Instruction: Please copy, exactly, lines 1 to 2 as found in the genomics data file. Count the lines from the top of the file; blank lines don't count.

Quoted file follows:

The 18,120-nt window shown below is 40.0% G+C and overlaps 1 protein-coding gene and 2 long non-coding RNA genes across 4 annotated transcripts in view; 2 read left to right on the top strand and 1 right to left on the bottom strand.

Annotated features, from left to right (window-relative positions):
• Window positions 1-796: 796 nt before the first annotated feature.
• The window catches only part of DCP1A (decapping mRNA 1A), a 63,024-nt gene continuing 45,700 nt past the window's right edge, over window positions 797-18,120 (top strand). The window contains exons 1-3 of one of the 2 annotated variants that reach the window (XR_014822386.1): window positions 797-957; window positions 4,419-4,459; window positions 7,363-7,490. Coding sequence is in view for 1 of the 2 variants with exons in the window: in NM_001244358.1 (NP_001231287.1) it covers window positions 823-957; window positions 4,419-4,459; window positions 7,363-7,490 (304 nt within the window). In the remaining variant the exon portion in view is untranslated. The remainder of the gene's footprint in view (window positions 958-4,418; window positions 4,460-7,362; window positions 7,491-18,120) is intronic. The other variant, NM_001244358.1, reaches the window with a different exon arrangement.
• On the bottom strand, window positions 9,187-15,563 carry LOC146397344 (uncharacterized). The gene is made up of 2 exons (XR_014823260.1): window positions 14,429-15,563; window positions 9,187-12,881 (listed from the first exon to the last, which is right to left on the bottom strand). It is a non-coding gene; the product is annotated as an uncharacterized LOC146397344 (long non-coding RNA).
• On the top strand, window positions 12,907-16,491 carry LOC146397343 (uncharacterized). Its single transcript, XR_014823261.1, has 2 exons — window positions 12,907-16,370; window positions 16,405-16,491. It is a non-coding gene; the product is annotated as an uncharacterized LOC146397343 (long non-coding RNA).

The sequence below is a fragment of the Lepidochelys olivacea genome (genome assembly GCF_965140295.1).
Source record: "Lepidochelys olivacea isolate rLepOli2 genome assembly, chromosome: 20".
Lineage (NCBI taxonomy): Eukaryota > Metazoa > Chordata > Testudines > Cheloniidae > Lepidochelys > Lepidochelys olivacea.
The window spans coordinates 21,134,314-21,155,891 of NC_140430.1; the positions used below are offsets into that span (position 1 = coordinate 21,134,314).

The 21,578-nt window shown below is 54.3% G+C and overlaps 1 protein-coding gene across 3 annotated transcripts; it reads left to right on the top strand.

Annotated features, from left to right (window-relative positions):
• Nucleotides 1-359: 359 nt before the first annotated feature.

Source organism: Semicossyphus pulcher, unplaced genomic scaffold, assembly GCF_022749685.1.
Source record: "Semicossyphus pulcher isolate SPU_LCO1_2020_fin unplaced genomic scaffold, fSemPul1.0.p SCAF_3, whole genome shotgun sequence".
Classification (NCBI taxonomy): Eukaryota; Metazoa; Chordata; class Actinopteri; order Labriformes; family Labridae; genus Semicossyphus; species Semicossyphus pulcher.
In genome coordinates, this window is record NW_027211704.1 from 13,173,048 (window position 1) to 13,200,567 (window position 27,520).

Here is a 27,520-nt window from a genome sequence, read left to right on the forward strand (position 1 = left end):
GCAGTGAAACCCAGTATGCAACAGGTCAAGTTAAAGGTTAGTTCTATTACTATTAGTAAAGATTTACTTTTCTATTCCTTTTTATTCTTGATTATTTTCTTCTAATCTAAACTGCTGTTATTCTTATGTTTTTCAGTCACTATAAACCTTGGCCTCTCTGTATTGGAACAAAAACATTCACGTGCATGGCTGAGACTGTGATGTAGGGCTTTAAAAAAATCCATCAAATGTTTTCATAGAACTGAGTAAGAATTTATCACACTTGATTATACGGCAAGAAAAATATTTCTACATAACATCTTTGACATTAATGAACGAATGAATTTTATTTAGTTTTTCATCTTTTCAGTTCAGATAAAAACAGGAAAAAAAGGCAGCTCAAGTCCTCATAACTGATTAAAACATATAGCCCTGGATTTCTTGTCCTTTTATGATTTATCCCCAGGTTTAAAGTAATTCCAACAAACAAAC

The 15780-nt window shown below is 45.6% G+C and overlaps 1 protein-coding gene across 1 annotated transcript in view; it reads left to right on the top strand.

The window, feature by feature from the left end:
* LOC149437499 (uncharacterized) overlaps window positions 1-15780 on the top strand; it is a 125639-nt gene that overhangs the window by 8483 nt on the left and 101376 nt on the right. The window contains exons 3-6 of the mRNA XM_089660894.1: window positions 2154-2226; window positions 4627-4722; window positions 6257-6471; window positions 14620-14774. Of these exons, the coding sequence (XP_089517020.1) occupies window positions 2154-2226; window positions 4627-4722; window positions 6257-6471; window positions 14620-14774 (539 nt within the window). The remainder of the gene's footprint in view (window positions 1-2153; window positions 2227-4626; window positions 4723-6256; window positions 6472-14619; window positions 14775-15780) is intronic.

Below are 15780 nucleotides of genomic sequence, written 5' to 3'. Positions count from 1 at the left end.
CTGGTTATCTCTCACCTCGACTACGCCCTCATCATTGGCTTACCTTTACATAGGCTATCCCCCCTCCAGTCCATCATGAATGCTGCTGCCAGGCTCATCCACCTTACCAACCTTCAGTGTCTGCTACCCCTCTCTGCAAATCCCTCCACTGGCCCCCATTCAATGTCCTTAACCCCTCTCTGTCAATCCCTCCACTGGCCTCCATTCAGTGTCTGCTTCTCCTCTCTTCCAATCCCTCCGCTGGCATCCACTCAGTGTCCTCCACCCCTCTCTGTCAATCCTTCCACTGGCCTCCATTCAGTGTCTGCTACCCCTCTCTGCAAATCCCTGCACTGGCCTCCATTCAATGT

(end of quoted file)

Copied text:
The 18,120-nt window shown below is 40.0% G+C and overlaps 1 protein-coding gene and 2 long non-coding RNA genes across 4 annotated transcripts in view; 2 read left to right on the top strand and 1 right to left on the bottom strand.

Annotated features, from left to right (window-relative positions):